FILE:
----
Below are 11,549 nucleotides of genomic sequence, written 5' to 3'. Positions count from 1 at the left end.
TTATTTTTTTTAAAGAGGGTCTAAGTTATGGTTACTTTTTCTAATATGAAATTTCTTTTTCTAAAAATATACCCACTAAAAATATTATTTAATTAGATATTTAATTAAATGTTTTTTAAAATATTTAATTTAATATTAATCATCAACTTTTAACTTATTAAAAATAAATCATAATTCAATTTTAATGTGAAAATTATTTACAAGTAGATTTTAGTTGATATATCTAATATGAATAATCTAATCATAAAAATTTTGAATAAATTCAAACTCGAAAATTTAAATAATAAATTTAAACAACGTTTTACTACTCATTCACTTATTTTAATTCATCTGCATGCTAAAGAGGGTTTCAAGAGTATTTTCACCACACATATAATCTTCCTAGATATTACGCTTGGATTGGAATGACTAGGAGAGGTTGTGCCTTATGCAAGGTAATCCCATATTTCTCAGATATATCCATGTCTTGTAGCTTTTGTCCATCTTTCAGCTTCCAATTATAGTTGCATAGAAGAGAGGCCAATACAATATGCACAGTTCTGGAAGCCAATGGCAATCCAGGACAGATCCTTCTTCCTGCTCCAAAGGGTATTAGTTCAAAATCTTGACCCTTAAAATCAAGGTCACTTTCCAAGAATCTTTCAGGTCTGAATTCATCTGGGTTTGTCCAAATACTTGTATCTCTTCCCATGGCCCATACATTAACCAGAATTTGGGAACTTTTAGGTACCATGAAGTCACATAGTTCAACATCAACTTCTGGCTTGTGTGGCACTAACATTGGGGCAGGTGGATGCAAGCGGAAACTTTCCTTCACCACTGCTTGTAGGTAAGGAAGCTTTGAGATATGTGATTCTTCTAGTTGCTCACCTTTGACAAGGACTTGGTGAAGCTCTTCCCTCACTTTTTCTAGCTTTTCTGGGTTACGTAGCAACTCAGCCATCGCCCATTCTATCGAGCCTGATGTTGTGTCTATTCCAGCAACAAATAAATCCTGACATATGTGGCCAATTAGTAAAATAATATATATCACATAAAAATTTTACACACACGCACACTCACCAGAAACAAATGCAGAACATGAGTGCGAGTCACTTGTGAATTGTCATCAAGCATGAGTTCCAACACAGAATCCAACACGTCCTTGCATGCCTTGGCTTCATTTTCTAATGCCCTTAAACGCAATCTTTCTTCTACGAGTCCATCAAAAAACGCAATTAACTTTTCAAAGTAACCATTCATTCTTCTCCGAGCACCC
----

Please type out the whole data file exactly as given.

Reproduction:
Below are 11,549 nucleotides of genomic sequence, written 5' to 3'. Positions count from 1 at the left end.
TTATTTTTTTTAAAGAGGGTCTAAGTTATGGTTACTTTTTCTAATATGAAATTTCTTTTTCTAAAAATATACCCACTAAAAATATTATTTAATTAGATATTTAATTAAATGTTTTTTAAAATATTTAATTTAATATTAATCATCAACTTTTAACTTATTAAAAATAAATCATAATTCAATTTTAATGTGAAAATTATTTACAAGTAGATTTTAGTTGATATATCTAATATGAATAATCTAATCATAAAAATTTTGAATAAATTCAAACTCGAAAATTTAAATAATAAATTTAAACAACGTTTTACTACTCATTCACTTATTTTAATTCATCTGCATGCTAAAGAGGGTTTCAAGAGTATTTTCACCACACATATAATCTTCCTAGATATTACGCTTGGATTGGAATGACTAGGAGAGGTTGTGCCTTATGCAAGGTAATCCCATATTTCTCAGATATATCCATGTCTTGTAGCTTTTGTCCATCTTTCAGCTTCCAATTATAGTTGCATAGAAGAGAGGCCAATACAATATGCACAGTTCTGGAAGCCAATGGCAATCCAGGACAGATCCTTCTTCCTGCTCCAAAGGGTATTAGTTCAAAATCTTGACCCTTAAAATCAAGGTCACTTTCCAAGAATCTTTCAGGTCTGAATTCATCTGGGTTTGTCCAAATACTTGTATCTCTTCCCATGGCCCATACATTAACCAGAATTTGGGAACTTTTAGGTACCATGAAGTCACATAGTTCAACATCAACTTCTGGCTTGTGTGGCACTAACATTGGGGCAGGTGGATGCAAGCGGAAACTTTCCTTCACCACTGCTTGTAGGTAAGGAAGCTTTGAGATATGTGATTCTTCTAGTTGCTCACCTTTGACAAGGACTTGGTGAAGCTCTTCCCTCACTTTTTCTAGCTTTTCTGGGTTACGTAGCAACTCAGCCATCGCCCATTCTATCGAGCCTGATGTTGTGTCTATTCCAGCAACAAATAAATCCTGACATATGTGGCCAATTAGTAAAATAATATATATCACATAAAAATTTTACACACACGCACACTCACCAGAAACAAATGCAGAACATGAGTGCGAGTCACTTGTGAATTGTCATCAAGCATGAGTTCCAACACAGAATCCAACACGTCCTTGCATGCCTTGGCTTCATTTTCTAATGCCCTTAAACGCAATCTTTCTTCTACGAGTCCATCAAAAAACGCAATTAACTTTTCAAAGTAACCATTCATTCTTCTCCGAGCACCC